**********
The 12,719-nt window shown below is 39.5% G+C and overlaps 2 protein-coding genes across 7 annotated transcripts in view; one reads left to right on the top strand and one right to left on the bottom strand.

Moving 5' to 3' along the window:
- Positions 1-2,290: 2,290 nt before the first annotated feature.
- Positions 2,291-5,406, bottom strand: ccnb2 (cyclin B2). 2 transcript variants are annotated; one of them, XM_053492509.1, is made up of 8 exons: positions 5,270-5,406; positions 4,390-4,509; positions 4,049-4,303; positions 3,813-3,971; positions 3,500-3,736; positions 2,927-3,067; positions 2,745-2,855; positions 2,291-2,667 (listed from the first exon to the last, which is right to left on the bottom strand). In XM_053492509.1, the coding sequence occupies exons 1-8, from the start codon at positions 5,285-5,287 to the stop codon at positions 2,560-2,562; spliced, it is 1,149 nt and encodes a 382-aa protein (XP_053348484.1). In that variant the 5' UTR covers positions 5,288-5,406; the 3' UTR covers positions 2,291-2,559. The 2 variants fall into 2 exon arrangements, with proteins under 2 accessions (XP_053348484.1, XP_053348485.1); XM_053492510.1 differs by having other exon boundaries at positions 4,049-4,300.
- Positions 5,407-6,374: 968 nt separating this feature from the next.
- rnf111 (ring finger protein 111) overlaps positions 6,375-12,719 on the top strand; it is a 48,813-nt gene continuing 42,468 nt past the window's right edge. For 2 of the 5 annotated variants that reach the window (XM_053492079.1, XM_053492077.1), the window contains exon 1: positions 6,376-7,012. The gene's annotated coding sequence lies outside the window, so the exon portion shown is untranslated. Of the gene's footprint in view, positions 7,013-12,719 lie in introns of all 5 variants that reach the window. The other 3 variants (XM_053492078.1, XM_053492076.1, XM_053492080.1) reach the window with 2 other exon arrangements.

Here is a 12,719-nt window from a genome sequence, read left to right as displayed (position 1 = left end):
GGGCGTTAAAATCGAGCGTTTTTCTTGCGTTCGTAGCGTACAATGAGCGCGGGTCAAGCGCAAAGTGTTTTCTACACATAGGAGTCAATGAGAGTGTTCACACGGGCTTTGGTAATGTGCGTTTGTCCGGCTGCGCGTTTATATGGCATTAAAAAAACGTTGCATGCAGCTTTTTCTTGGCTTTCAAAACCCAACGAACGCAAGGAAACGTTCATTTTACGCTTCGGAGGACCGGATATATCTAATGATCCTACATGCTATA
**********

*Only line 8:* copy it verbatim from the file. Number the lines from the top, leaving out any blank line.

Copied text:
GGGCGTTAAAATCGAGCGTTTTTCTTGCGTTCGTAGCGTACAATGAGCGCGGGTCAAGCGCAAAGTGTTTTCTACACATAGGAGTCAATGAGAGTGTTCACACGGGCTTTGGTAATGTGCGTTTGTCCGGCTGCGCGTTTATATGGCATTAAAAAAACGTTGCATGCAGCTTTTTCTTGGCTTTCAAAACCCAACGAACGCAAGGAAACGTTCATTTTACGCTTCGGAGGACCGGATATATCTAATGATCCTACATGCTATA